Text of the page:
The only shared impairment between the ADHD and ASD traits, observed in the overall RTV measure of SDRT, was no longer associated with ASD social-communication difficulties when controlling for either ADHD trait, but remained significantly associated with both ADHD subdomains when controlling for ASD traits. The association of high SDRT in relation to ASD traits may therefore be explained by co-occurring ADHD symptoms, supporting previous evidence from clinical samples (Karalunas et al. 2014).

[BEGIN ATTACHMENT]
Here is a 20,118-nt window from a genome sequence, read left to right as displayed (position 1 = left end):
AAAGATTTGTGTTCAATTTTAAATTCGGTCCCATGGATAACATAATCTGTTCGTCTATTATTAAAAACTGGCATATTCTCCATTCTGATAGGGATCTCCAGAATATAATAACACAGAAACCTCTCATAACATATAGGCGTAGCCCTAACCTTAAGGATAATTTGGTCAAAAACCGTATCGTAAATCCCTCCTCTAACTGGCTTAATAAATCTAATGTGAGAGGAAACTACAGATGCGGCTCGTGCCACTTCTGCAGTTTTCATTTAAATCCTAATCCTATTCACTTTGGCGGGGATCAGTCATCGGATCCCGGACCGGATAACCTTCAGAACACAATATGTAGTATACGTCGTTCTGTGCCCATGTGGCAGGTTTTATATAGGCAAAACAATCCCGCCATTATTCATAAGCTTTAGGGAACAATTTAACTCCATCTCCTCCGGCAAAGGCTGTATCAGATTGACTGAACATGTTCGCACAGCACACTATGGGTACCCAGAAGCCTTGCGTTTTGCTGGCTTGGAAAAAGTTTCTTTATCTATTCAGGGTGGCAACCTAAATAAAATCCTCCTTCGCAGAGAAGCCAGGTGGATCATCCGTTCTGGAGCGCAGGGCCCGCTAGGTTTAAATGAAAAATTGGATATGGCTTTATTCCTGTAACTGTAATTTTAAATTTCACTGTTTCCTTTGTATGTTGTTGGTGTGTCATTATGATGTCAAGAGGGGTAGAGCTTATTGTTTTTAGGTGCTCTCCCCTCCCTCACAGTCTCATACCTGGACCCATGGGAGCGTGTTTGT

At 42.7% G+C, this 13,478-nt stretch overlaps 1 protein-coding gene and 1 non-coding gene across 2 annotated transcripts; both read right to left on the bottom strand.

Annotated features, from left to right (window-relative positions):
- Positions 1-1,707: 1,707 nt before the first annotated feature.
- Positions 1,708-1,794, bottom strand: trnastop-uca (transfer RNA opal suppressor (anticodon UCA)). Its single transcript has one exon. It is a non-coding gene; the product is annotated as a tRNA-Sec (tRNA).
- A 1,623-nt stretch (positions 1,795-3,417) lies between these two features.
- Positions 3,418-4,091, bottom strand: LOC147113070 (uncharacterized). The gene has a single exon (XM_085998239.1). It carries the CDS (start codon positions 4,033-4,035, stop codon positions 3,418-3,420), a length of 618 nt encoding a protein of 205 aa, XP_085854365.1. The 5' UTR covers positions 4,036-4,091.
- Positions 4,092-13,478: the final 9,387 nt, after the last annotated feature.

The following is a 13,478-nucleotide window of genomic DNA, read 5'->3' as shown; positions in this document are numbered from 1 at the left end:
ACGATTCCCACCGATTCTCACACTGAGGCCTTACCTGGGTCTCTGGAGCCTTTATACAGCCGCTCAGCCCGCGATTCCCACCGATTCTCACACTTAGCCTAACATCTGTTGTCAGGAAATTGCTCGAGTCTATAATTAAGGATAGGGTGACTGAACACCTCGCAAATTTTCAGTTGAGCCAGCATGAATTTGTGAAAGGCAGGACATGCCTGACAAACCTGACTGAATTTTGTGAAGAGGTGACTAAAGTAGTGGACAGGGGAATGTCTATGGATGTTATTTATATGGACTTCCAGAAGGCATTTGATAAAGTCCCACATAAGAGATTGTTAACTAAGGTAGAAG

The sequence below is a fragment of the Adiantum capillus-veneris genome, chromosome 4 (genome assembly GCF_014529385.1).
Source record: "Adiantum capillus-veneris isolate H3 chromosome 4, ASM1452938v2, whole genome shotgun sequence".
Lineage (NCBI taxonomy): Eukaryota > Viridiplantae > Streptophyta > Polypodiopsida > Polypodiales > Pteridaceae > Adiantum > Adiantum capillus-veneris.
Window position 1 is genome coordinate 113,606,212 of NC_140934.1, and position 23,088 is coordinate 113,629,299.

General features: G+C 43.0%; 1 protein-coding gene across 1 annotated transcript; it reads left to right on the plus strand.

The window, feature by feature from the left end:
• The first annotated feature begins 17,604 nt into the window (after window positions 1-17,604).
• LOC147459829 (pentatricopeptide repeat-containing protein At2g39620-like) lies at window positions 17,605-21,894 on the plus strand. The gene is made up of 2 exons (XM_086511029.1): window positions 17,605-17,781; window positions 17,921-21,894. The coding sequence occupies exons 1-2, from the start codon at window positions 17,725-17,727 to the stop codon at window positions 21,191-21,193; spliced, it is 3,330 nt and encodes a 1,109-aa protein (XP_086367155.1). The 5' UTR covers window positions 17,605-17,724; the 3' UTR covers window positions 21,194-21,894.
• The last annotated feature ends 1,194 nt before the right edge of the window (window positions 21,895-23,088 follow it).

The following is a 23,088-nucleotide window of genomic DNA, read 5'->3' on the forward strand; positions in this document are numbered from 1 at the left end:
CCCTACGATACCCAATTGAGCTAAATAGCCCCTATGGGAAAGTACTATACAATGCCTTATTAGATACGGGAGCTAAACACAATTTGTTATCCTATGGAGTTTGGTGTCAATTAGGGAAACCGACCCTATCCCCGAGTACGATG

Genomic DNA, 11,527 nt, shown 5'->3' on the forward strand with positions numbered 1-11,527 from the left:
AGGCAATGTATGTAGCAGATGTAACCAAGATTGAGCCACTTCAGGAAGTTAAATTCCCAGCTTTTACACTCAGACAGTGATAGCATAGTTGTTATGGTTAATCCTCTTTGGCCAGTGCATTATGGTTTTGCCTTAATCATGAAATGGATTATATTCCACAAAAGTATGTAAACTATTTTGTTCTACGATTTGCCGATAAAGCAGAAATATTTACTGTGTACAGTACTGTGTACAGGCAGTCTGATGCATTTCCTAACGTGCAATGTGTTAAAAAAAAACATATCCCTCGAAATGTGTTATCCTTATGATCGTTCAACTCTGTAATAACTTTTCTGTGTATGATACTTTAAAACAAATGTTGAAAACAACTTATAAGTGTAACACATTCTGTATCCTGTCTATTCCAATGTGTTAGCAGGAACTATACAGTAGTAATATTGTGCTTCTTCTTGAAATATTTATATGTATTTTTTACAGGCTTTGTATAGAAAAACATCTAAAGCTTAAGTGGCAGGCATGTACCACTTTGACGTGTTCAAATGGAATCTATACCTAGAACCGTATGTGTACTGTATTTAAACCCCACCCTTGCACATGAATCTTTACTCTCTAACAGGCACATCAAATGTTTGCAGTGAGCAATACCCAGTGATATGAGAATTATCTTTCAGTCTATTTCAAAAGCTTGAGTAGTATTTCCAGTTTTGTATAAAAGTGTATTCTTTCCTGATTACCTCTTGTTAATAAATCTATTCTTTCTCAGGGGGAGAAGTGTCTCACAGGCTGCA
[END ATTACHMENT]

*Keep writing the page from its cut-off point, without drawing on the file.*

The investigation of the malleability of the high RTV provides another angle on potential specificity. Most previous research on the malleability of RT fluctuations has focused on the overall measure of SDRT in relation to ADHD (Cheung et al. 2017; Hervey et al. 2006; James et al. 2016). Conversely, Tye et al. (2016) extended this approach to ex-Gaussian RTV measures in an ADHD-ASD comparison, finding that the greater improvement of both overall and ex-Gaussian RTV measures under fast-incentive conditions were specific to ADHD, as such improvements were not observed in children with ASD only. Our findings confirm this observation in a population-based sample and further extend the findings to the frequency measures: when rewards were given, SDRT, Tau and the Slow-4 RT fluctuations decreased (i.e., improved) in relation to inattention, and Slow-5 RT fluctuations improved in relation to both ADHD subdomains, while no such effects emerged for the ASD traits. Together with prior evidence that cognitive performance is optimised in individuals with ADHD with the introduction of incentives (Andreou et al. 2007; Kofler et al. 2013; Kuntsi et al. 2009; Tye et al. 2016; Uebel et al. 2010), these findings support theories of atypical reward processes in ADHD, which in turn might help understand the neurobiology underlying the disorder (Luman et al. 2010). With our current and previous (Kuntsi et al. 2013b) results pointing to stronger associations of the RTV improvements with inattentive than hyperactive-impulsive traits, our findings further motivate future exploration of the neural correlates of RTV fluctuations in both ADHD subdomains. In our analyses, effects of faster event rate did not reach significance. We have previously reported how, in relation to ADHD diagnosis and trait, rewards tend to lead to a slightly greater SDRT improvement than fast event rates (Kuntsi et al. 2009; Uebel et al. 2010). Yet we have shown using quantitative genetic model-fitting analyses that both manipulations measure, to a large extent, the same underlying process (Kuntsi et al. 2013a). Further, jittered stimulus presentation has also previously shown to improve RTV measured as the ex-Gaussian Tau in children with ADHD (Lee et al. 2015), suggesting that response preparation may not be optimized with fast yet consistent event rates.